A Sense of Place: Marsden Hartley in Berlin
By LIZ HAGER
Marsden Hartley, Lighthouse, 1915, oil on canvas, 30 x 40″ (courtesy Christie’s).
Marsden Hartley was largely misunderstood during his lifetime. Depending on one’s viewpoint, the artist was either woefully out of step with or gloriously ahead of his time. Undoubtedly, much of this mismatch was the result of Hartley’s eccentric personality, peripatetic lifestyle, and restless experimentation with different styles. The cause of his art was certainly not helped by Clement Greenberg, who in the 1940s did much to sideline the artist through his dismissal of the place of the “Stieglitz artists” in modern American art. (Greenberg’s championing of John Marin as the link in the stylistic chain from Impressionists to Abstract Expressionists had perhaps everything to do with his desire to unseat Stieglitz as the reigning monarch of modernism.)
Perhaps not so amazingly then, there have only been three comprehensive shows of the artist’s work since his death in 1943. But Hartley’s early relegation to the dustbin of art history has been our gain. Unlike others of the Stieglitz circle (O’Keefe springs to mind) his work hasn’t been overexposed to near trivialization. Thankfully, Hartley has been resurrected to his rightful place in the history of modernist art. To the unjaded eye his work still looks way ahead of its time.
To be sure, the painter’s catalog is painfully uneven. His lesser work ranges from derivative to just plain uninspired. But Hartley could soar too, and his best works still pack a punch that offers an unvarnished emotional view into a bygone era.
Marsden Hartley, Painting No.47, Berlin, 1914-1915, oil on canvas, 39 1/2 x 31 5/8″ (courtesy Hirshhorn Museum and Sculpture Garden).
Hartley was deeply imbued with the Transcendentalist concept of “place.” Though often referred to as “the painter from Maine,” the artist was actually an extensive traveller, a restless seeker of spirituality. It was Berlin during the early years of the First World War that coaxed the first true rays of brilliance from the painter, providing him with emotional and creative sustenance.
In 1912 the artist embarked on his first European journey, financed by Stieglitz. During his stay in France, the artist frequented the salon of Gertrude and Leo Stein, where he fell under the spell of Cézanne, Matisse, and Picasso. In the spring of 1913, he moved to Berlin. “I like its ultra-modernity and I like the calmness of the people.” he wrote in a postcard to Stieglitz (1/1/1913.) As he settled inspired him: “I cannot estimate to you the worth of this German trip—it has given me my place in the art movement in Europe—I find in this my really creative period,” he wrote to Stieglitz, shortly after arriving in the German capital. (Postcard to Stieglitz, 2/1/1913.)
The city itself was not Hartley’s subject; the intense stimulation provided by the city encouraged him to look within for his subject matter. Certainly, Blaue Reiter members Wassily Kandinsky and Franz Marc, whom Hartley met in Berlin, deeply influenced his thoughts on spirituality and art. However, on a visceral level, it was the masculinity of a capital city teeming with military officers that seduced him. Further, in Berlin’s prominent gay subculture Hartley must have felt a true sense of belonging.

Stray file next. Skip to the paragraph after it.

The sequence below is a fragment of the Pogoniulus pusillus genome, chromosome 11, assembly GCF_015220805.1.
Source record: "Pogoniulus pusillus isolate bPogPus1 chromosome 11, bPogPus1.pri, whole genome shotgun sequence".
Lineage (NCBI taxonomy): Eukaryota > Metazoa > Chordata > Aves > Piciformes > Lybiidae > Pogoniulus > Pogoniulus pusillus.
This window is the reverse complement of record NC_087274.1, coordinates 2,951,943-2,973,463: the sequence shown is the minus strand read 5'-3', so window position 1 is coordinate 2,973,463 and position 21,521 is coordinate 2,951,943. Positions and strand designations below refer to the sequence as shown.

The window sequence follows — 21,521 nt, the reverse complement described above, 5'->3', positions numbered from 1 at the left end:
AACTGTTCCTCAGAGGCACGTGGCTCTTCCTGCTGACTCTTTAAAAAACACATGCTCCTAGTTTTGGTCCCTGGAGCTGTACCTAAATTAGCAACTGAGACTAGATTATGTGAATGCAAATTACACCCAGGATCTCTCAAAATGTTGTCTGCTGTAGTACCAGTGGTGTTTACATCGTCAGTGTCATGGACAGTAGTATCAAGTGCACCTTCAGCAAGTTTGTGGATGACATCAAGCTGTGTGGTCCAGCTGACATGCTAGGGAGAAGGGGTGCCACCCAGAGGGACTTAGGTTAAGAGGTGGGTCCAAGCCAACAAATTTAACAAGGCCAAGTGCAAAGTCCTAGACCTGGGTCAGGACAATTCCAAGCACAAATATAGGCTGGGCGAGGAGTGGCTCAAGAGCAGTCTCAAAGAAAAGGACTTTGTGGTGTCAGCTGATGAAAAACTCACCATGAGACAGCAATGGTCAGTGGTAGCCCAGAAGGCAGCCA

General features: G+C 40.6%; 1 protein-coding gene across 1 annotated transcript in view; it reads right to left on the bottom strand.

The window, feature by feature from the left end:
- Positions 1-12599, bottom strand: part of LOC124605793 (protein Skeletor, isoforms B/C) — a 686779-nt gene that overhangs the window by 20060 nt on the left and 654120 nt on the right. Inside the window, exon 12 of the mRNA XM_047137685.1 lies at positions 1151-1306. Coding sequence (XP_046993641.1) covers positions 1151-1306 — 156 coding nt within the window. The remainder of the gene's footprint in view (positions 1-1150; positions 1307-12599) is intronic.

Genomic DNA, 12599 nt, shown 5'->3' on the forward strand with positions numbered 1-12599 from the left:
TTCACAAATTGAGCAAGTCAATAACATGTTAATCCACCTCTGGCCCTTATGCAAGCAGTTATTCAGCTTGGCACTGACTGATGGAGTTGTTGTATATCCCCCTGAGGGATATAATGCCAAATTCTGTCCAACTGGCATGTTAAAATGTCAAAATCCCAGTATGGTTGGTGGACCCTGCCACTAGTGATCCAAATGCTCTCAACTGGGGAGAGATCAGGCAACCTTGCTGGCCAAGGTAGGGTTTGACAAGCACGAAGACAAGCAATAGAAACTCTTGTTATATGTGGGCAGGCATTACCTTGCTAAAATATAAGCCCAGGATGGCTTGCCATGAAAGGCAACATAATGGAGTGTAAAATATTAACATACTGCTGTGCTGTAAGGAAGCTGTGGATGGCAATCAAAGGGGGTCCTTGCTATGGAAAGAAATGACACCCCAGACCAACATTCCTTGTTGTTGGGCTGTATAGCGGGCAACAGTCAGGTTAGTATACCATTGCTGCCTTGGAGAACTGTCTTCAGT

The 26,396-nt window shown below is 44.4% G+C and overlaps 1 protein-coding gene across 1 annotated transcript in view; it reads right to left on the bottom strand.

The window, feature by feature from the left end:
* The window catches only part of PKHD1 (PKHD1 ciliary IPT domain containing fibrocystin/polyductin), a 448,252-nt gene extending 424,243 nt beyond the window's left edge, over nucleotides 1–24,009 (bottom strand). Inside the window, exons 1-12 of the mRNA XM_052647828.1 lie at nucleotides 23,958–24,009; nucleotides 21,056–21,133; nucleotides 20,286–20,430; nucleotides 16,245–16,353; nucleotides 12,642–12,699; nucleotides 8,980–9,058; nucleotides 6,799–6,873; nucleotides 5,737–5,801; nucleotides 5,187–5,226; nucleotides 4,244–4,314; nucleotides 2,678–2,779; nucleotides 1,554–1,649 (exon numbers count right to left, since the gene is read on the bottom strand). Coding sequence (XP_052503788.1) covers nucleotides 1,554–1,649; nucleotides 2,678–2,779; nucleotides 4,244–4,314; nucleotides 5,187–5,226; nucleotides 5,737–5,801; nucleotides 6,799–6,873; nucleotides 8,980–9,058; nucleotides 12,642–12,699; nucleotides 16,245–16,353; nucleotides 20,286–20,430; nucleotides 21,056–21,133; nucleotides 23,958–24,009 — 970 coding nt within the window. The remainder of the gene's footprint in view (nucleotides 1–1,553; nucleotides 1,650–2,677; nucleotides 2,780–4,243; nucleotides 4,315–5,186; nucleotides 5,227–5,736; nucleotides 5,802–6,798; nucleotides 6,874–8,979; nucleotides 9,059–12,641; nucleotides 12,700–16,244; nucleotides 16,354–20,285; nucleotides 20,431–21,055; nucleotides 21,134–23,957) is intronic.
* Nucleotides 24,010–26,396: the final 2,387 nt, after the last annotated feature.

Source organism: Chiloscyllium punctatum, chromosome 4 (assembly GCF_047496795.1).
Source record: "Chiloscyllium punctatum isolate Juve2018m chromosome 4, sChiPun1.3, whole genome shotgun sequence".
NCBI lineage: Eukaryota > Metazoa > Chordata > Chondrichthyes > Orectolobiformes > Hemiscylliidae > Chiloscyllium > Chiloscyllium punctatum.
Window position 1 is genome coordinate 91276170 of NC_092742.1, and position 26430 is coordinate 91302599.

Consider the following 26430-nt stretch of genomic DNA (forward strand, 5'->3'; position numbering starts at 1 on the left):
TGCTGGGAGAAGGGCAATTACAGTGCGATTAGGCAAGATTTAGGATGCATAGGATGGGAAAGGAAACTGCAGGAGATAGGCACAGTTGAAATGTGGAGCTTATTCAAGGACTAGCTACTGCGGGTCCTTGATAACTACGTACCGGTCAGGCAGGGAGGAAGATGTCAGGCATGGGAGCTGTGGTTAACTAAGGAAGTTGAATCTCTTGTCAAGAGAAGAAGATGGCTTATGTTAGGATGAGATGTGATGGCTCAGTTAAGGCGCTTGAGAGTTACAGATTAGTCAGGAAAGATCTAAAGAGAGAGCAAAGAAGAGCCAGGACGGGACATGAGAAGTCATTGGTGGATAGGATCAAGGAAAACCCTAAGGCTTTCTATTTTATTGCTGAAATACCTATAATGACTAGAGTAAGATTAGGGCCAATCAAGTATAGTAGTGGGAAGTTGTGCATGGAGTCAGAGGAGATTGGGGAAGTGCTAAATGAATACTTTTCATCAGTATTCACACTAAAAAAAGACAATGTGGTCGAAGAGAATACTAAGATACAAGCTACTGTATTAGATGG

Marsden Hartley, Portrait of a German Officer, 1914, oil on canvas, 68 1/4 x 41 3/8 ” (courtesy: Metropolitan Museum; Alfred Stieglitz collection).
The outbreak of war in August of 1914 and the subsequent loss on the Western Front of his close friend and probable lover, Lieutenant Karl von Freyburg, threw Hartley into deep grief. The artist discarded an existing project and began pouring his feelings onto 12 canvases. Known as the “War Motif” series, this body of work would become his passionate memorial to von Freyburg and, by extension, to the generation of men who surrendered their lives in the trenches. Contemporary Wilfred Owen equally captured the sentiment of sacrificial love in his poem Greater Love: “Till the fierce Love they bear/Cramps them in death’s extreme decrepitude.”
The horrors of trench warfare were still to come as Hartley began his project in late 1914. In the first year of the Great War, armies went to battle as they had for centuries, with pageantry and fanfare. Hartley’s iconography—Germanic flags, company ensigns, mystical numbers, von Freyburg and his own initials, the Iron Cross—perfectly captures the essence of the 19th century military, while the abstract jumble of forms mirrors the chaos that the closely-connected Europeans must have felt in those years. Rendered in flatly colored forms and energetic brushstrokes, these paintings still look altogether more modern than most other American work of the time.
Perhaps then the true genius of the Berlin paintings is that they at once capture an old world dissolving sorrowfully into history and herald a dynamic modern world to come.
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In December 1915, amid the growing tensions between Germany and America, Hartley was forced to leave Berlin. Re-entry into American culture was difficult for him, not in the least because the subject matter of his “War Motif” paintings was interpreted as glorifying the German cause, causing many to question his patriotism.
Alfred Stieglitz portrait of Hartley
Peter Schjeldhal on Marsden Hartley in The New Yorker
Roberta Smith—Marsden Hartley’s World
My Dear Stieglitz—The Letters of Marsden Hartley and Alfred Stieglitz